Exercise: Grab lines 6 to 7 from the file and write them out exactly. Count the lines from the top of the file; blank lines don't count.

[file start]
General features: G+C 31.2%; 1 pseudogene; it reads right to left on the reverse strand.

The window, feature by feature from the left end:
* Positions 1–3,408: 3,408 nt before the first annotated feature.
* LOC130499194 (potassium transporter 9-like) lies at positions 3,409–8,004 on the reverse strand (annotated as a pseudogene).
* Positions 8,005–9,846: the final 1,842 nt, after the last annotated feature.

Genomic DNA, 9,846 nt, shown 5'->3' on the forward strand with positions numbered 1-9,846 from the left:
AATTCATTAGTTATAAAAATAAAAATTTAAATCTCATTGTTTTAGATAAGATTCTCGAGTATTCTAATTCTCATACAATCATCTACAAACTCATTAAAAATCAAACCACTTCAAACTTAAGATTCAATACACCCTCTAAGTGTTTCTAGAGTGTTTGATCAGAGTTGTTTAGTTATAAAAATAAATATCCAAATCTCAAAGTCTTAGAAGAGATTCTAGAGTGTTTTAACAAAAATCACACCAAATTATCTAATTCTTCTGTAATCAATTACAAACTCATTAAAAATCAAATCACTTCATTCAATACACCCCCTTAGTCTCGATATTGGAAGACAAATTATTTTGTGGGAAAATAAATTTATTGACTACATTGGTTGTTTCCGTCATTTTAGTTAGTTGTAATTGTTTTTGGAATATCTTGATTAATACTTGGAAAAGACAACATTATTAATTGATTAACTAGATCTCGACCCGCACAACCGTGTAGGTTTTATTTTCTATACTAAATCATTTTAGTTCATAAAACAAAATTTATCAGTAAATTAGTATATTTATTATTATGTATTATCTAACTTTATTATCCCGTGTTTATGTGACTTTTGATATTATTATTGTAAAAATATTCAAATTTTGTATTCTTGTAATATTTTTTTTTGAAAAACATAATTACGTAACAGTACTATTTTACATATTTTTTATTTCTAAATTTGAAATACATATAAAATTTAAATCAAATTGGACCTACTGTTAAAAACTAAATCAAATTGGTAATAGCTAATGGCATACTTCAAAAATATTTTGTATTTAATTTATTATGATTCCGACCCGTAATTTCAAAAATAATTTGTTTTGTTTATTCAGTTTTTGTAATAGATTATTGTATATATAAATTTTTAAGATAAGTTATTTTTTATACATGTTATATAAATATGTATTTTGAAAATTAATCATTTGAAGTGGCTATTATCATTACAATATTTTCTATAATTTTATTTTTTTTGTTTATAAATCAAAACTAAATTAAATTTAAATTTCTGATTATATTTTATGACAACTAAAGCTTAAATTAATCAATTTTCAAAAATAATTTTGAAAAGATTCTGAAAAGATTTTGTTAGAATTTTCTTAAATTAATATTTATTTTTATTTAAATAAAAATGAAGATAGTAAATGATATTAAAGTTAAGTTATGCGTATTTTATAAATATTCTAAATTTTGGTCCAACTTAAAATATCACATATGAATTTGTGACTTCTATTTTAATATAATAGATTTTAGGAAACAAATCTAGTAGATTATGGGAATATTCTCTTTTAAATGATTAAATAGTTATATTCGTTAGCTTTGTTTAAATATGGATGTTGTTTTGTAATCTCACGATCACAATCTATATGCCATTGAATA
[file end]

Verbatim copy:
Genomic DNA, 9,846 nt, shown 5'->3' on the forward strand with positions numbered 1-9,846 from the left:
AATTCATTAGTTATAAAAATAAAAATTTAAATCTCATTGTTTTAGATAAGATTCTCGAGTATTCTAATTCTCATACAATCATCTACAAACTCATTAAAAATCAAACCACTTCAAACTTAAGATTCAATACACCCTCTAAGTGTTTCTAGAGTGTTTGATCAGAGTTGTTTAGTTATAAAAATAAATATCCAAATCTCAAAGTCTTAGAAGAGATTCTAGAGTGTTTTAACAAAAATCACACCAAATTATCTAATTCTTCTGTAATCAATTACAAACTCATTAAAAATCAAATCACTTCATTCAATACACCCCCTTAGTCTCGATATTGGAAGACAAATTATTTTGTGGGAAAATAAATTTATTGACTACATTGGTTGTTTCCGTCATTTTAGTTAGTTGTAATTGTTTTTGGAATATCTTGATTAATACTTGGAAAAGACAACATTATTAATTGATTAACTAGATCTCGACCCGCACAACCGTGTAGGTTTTATTTTCTATACTAAATCATTTTAGTTCATAAAACAAAATTTATCAGTAAATTAGTATATTTATTATTATGTATTATCTAACTTTATTATCCCGTGTTTATGTGACTTTTGATATTATTATTGTAAAAATATTCAAATTTTGTATTCTTGTAATATTTTTTTTTGAAAAACATAATTACGTAACAGTACTATTTTACATATTTTTTATTTCTAAATTTGAAATACATATAAAATTTAAATCAAATTGGACCTACTGTTAAAAACTAAATCAAATTGGTAATAGCTAATGGCATACTTCAAAAATATTTTGTATTTAATTTATTATGATTCCGACCCGTAATTTCAAAAATAATTTGTTTTGTTTATTCAGTTTTTGTAATAGATTATTGTATATATAAATTTTTAAGATAAGTTATTTTTTATACATGTTATATAAATATGTATTTTGAAAATTAATCATTTGAAGTGGCTATTATCATTACAATATTTTCTATAATTTTATTTTTTTTGTTTATAAATCAAAACTAAATTAAATTTAAATTTCTGATTATATTTTATGACAACTAAAGCTTAAATTAATCAATTTTCAAAAATAATTTTGAAAAGATTCTGAAAAGATTTTGTTAGAATTTTCTTAAATTAATATTTATTTTTATTTAAATAAAAATGAAGATAGTAAATGATATTAAAGTTAAGTTATGCGTATTTTATAAATATTCTAAATTTTGGTCCAACTTAAAATATCACATATGAATTTGTGACTTCTATTTTAATATAATAGATTTTAGGAAACAAATCTAGTAGATTATGGGAATATTCTCTTTTAAATGATTAAATAGTTATATTCGTTAGCTTTGTTTAAATATGGATGTTGTTTTGTAATCTCACGATCACAATCTATATGCCATTGAATA